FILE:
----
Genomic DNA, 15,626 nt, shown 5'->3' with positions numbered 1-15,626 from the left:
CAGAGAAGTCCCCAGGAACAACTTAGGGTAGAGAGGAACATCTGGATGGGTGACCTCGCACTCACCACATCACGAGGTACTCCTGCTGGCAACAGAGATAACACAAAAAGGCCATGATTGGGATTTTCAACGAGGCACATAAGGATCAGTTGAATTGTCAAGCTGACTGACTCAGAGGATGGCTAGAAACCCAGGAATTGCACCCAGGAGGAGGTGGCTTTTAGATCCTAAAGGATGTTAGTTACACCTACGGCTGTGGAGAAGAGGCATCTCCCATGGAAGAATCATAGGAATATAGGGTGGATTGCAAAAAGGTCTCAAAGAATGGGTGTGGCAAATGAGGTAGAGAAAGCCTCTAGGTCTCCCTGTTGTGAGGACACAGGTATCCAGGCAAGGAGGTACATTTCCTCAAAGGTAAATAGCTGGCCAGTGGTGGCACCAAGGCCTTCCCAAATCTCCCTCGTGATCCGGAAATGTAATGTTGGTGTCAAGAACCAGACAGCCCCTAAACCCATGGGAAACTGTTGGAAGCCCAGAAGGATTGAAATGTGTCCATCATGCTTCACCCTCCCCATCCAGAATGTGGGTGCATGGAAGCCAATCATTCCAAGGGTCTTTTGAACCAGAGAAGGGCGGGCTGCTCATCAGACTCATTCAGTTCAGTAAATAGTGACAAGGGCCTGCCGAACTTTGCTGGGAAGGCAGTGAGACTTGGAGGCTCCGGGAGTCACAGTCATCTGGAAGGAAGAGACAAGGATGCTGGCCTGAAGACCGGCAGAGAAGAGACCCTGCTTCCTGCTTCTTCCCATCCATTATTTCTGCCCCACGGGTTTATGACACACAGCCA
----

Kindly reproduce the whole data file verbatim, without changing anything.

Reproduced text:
Genomic DNA, 15,626 nt, shown 5'->3' with positions numbered 1-15,626 from the left:
CAGAGAAGTCCCCAGGAACAACTTAGGGTAGAGAGGAACATCTGGATGGGTGACCTCGCACTCACCACATCACGAGGTACTCCTGCTGGCAACAGAGATAACACAAAAAGGCCATGATTGGGATTTTCAACGAGGCACATAAGGATCAGTTGAATTGTCAAGCTGACTGACTCAGAGGATGGCTAGAAACCCAGGAATTGCACCCAGGAGGAGGTGGCTTTTAGATCCTAAAGGATGTTAGTTACACCTACGGCTGTGGAGAAGAGGCATCTCCCATGGAAGAATCATAGGAATATAGGGTGGATTGCAAAAAGGTCTCAAAGAATGGGTGTGGCAAATGAGGTAGAGAAAGCCTCTAGGTCTCCCTGTTGTGAGGACACAGGTATCCAGGCAAGGAGGTACATTTCCTCAAAGGTAAATAGCTGGCCAGTGGTGGCACCAAGGCCTTCCCAAATCTCCCTCGTGATCCGGAAATGTAATGTTGGTGTCAAGAACCAGACAGCCCCTAAACCCATGGGAAACTGTTGGAAGCCCAGAAGGATTGAAATGTGTCCATCATGCTTCACCCTCCCCATCCAGAATGTGGGTGCATGGAAGCCAATCATTCCAAGGGTCTTTTGAACCAGAGAAGGGCGGGCTGCTCATCAGACTCATTCAGTTCAGTAAATAGTGACAAGGGCCTGCCGAACTTTGCTGGGAAGGCAGTGAGACTTGGAGGCTCCGGGAGTCACAGTCATCTGGAAGGAAGAGACAAGGATGCTGGCCTGAAGACCGGCAGAGAAGAGACCCTGCTTCCTGCTTCTTCCCATCCATTATTTCTGCCCCACGGGTTTATGACACACAGCCA